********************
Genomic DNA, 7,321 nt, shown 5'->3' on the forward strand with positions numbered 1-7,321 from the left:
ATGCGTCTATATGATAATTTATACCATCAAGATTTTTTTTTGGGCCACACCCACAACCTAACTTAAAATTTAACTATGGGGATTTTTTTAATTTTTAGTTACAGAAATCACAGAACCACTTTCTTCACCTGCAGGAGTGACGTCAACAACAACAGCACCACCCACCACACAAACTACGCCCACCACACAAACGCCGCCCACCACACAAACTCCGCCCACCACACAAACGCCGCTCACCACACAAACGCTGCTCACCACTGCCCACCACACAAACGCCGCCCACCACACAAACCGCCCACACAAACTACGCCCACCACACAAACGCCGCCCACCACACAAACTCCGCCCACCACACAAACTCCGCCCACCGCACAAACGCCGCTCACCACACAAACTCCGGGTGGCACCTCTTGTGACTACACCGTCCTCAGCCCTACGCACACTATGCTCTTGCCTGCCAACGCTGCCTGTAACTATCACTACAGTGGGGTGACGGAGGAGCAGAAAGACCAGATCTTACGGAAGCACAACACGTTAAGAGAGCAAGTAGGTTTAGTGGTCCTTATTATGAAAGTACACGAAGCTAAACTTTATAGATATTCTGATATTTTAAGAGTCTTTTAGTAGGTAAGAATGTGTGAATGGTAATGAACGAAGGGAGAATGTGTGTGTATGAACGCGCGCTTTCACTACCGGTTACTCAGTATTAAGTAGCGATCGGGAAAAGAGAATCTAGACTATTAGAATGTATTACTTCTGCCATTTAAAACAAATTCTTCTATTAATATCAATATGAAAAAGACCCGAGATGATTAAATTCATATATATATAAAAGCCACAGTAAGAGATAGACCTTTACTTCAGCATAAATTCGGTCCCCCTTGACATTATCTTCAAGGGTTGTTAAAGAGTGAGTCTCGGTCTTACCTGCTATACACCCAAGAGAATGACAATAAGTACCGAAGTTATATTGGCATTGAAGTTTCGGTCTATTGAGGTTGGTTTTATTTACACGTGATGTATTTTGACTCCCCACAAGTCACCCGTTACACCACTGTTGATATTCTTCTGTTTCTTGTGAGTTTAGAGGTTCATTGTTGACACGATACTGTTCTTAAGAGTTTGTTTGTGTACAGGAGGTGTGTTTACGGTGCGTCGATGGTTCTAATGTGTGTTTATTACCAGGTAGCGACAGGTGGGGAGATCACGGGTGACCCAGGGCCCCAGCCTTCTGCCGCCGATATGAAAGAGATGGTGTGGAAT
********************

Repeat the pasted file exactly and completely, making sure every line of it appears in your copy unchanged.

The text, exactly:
Genomic DNA, 7,321 nt, shown 5'->3' on the forward strand with positions numbered 1-7,321 from the left:
ATGCGTCTATATGATAATTTATACCATCAAGATTTTTTTTTGGGCCACACCCACAACCTAACTTAAAATTTAACTATGGGGATTTTTTTAATTTTTAGTTACAGAAATCACAGAACCACTTTCTTCACCTGCAGGAGTGACGTCAACAACAACAGCACCACCCACCACACAAACTACGCCCACCACACAAACGCCGCCCACCACACAAACTCCGCCCACCACACAAACGCCGCTCACCACACAAACGCTGCTCACCACTGCCCACCACACAAACGCCGCCCACCACACAAACCGCCCACACAAACTACGCCCACCACACAAACGCCGCCCACCACACAAACTCCGCCCACCACACAAACTCCGCCCACCGCACAAACGCCGCTCACCACACAAACTCCGGGTGGCACCTCTTGTGACTACACCGTCCTCAGCCCTACGCACACTATGCTCTTGCCTGCCAACGCTGCCTGTAACTATCACTACAGTGGGGTGACGGAGGAGCAGAAAGACCAGATCTTACGGAAGCACAACACGTTAAGAGAGCAAGTAGGTTTAGTGGTCCTTATTATGAAAGTACACGAAGCTAAACTTTATAGATATTCTGATATTTTAAGAGTCTTTTAGTAGGTAAGAATGTGTGAATGGTAATGAACGAAGGGAGAATGTGTGTGTATGAACGCGCGCTTTCACTACCGGTTACTCAGTATTAAGTAGCGATCGGGAAAAGAGAATCTAGACTATTAGAATGTATTACTTCTGCCATTTAAAACAAATTCTTCTATTAATATCAATATGAAAAAGACCCGAGATGATTAAATTCATATATATATAAAAGCCACAGTAAGAGATAGACCTTTACTTCAGCATAAATTCGGTCCCCCTTGACATTATCTTCAAGGGTTGTTAAAGAGTGAGTCTCGGTCTTACCTGCTATACACCCAAGAGAATGACAATAAGTACCGAAGTTATATTGGCATTGAAGTTTCGGTCTATTGAGGTTGGTTTTATTTACACGTGATGTATTTTGACTCCCCACAAGTCACCCGTTACACCACTGTTGATATTCTTCTGTTTCTTGTGAGTTTAGAGGTTCATTGTTGACACGATACTGTTCTTAAGAGTTTGTTTGTGTACAGGAGGTGTGTTTACGGTGCGTCGATGGTTCTAATGTGTGTTTATTACCAGGTAGCGACAGGTGGGGAGATCACGGGTGACCCAGGGCCCCAGCCTTCTGCCGCCGATATGAAAGAGATGGTGTGGAAT